* EU ministers inch closer on who can close down banks, who
* Draft proposal charts part for sharing banks' collapse
* Berlin demands treaty among states before tapping euro
By Emmanuel Jarry and Annika Breidthardt
BRUSSELS, Dec 10 Euro zone countries edged
closer on Tuesday to agreeing a plan to close ailing banks and
sharing the costs, a move that would pave the way for a
fundamental reform to underpin the currency and its banks.
After a financial storm that toppled banks and dragged down
states from Ireland to Spain, countries examined a fresh
blueprint outlining what to do when a bank fails, a critical
second pillar of a wider reform dubbed banking union.
The draft plan, circulated among EU ministers at a meeting
in Brussels, spells out how a new agency may close failing banks
in the euro zone and crucially, how the cost can be shared out
among countries in the scheme.
If agreed, this would overcome the long-standing objections
of Germany and reinforce the scheme. But it remains to be seen
if France, Spain and others will sign up.
Europe's biggest economy has so far opposed the use of euro
zone money to repair banks in countries such as Spain because it
does not want to end up footing the bill.
In return, however, Germany wants a new treaty agreement
between governments in the scheme, a step which will be
cumbersome at the very least.
Furthermore, any such sharing of euro zone money should only
be possible one decade after the start of scheme - set for 2015.
Lastly, Germany wants to skew voting on some decisions about
closing banks according to the size of the country.
The deal, which will not be finalised before next week, is
to build the second pillar of the banking union, viewed as
essential to shore up the currency-sharing group against future
debt and financial crises.
Sealing an accord would draw a line under a financial crisis
that toppled banks and dragged down governments from Ireland to
Building this union has proved divisive as it requires
countries to surrender sovereignty and that they pay towards
repairing banks in neighbouring states.
Financial markets have paid little attention to the debate
but there is a risk that failure to reach a final agreement
could be taken as a sign the bloc is not capable of protecting
European leaders want a deal by the end of the year so that
banking union can begin by 2015, including a quicker
introduction of rules to impose losses on senior bondholders and
large depositors in failing banks, as was done in Cyprus.
Such a move would satisfy Germany, which has for long called
for such a fast-tracking of rules, which were originally planned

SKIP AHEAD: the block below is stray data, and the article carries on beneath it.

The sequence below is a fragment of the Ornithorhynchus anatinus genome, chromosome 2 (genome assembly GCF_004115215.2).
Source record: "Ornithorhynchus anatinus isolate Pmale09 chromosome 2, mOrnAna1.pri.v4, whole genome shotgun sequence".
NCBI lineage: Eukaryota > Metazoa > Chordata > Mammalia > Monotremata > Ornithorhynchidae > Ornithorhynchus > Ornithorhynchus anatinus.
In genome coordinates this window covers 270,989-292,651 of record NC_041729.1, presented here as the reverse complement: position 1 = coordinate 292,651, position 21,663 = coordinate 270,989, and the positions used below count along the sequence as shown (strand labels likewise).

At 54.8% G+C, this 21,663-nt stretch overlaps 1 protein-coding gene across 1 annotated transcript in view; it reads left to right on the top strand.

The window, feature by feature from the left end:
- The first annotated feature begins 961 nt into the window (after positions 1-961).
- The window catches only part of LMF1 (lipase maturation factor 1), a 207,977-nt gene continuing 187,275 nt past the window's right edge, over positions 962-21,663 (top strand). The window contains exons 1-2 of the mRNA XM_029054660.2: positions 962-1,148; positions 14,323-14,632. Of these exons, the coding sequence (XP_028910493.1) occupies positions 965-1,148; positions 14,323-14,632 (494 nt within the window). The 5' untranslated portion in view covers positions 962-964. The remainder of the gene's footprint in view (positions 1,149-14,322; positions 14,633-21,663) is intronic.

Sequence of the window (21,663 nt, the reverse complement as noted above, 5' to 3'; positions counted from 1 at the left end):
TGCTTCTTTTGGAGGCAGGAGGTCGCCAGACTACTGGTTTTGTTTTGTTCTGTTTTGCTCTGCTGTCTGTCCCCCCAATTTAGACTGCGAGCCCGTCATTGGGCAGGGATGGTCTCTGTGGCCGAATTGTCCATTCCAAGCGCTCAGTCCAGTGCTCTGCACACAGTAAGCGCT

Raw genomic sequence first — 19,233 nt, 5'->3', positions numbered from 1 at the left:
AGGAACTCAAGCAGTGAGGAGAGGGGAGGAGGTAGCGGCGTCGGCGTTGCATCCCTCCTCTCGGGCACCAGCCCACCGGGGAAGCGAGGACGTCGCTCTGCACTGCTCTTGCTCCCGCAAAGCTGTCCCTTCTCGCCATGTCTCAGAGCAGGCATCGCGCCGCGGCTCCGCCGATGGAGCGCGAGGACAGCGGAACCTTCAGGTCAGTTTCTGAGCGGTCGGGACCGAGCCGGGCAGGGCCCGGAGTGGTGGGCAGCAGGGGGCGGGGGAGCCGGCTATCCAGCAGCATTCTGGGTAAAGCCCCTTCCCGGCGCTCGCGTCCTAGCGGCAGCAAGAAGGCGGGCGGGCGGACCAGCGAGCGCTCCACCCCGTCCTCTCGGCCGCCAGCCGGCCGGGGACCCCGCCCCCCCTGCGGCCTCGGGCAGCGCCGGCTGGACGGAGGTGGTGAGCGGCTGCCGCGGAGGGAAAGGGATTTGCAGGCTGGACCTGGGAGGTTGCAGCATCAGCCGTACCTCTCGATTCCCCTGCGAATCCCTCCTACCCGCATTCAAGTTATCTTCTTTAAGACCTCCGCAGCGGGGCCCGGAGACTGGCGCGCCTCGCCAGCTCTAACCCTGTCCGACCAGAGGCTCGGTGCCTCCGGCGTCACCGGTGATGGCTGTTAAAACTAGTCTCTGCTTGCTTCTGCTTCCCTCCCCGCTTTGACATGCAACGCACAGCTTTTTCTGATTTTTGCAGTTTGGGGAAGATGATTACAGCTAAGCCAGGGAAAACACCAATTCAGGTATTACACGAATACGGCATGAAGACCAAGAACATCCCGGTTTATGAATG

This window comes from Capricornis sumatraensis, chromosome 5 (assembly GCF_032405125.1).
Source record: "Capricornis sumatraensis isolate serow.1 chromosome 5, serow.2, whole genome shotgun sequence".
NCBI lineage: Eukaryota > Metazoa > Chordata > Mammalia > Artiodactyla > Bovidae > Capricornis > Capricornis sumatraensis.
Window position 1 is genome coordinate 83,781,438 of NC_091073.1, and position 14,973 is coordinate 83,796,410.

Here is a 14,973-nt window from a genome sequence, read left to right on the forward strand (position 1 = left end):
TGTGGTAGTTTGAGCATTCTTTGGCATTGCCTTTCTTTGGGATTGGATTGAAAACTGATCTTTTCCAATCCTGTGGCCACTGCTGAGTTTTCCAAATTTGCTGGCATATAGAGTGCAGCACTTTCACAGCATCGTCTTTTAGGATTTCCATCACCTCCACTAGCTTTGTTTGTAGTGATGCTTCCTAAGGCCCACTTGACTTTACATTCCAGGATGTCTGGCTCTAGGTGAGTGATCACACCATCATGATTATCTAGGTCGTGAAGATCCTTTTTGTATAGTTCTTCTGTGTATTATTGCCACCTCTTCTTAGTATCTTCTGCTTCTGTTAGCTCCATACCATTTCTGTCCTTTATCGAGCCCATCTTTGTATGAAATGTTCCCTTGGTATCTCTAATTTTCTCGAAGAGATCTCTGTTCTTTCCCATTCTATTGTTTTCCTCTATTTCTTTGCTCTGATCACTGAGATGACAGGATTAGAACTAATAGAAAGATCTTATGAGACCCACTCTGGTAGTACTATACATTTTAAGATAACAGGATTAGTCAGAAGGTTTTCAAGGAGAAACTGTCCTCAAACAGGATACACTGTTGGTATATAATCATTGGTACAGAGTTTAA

only for 2018.
In the draft paper, officials proposed a starting date of
January 2016, an acceleration that would have significant
implications for bondholders as well as savers with more than
100,000 euros ($137,200) in their account.
"The council (of ministers) has sent a strong signal to
markets that we want to protect taxpayers and that the time for
bailout is over," Germany's finance minister, Wolfgang
Schaeuble, told ministers earlier on Tuesday.
Such a move provoked a nervous response from a number of
European Union finance ministers on Tuesday, worried that the
rules' early introduction could rattle markets.
Italian Finance Minister Fabrizio Saccomani made it clear
that he would only support Germany in return for concessions on
a common euro zone back-up plan for failing banks.
"We are available to discuss it ... if there is a single
resolution fund and common backstops are clearly agreed upon and
in place," he told his peers in remarks broadcast to reporters.
BRIDGING THE DIVIDE
A deal among governments on how to wind down banks by the
self-imposed year-end deadline is important because it will
allow countries to deal with potential problems revealed by a
health check of banks by the ECB next year.
Failure to reach agreement would reflect badly on the bloc's
politicians, whose response to the crisis has at times been slow
"I would expect that ...we will manage to narrow down the
differences today," said Joerg Asmussen, a member of the
European Central Bank's Executive Board.
"I do not expect that we will reach a final agreement
already today," he said, adding that he had "pencilled in"
another meeting of EU ministers before the bloc's leaders meet
on December 19-20.
The most contentious problems are: Who decides and who pays?
For the bank union to work, an agency has to get the power
to close down a bank. Most countries would like this job to go
to the EU's executive arm, the European Commission.
But Germany, Finland and Slovakia would prefer such
decisions to be made by all EU ministers, especially where the
closure of the bank would require them to pitch in help.
The draft proposal leaves a question over the issue,
proposing a number of different options when taking the decision
to close a troubled bank.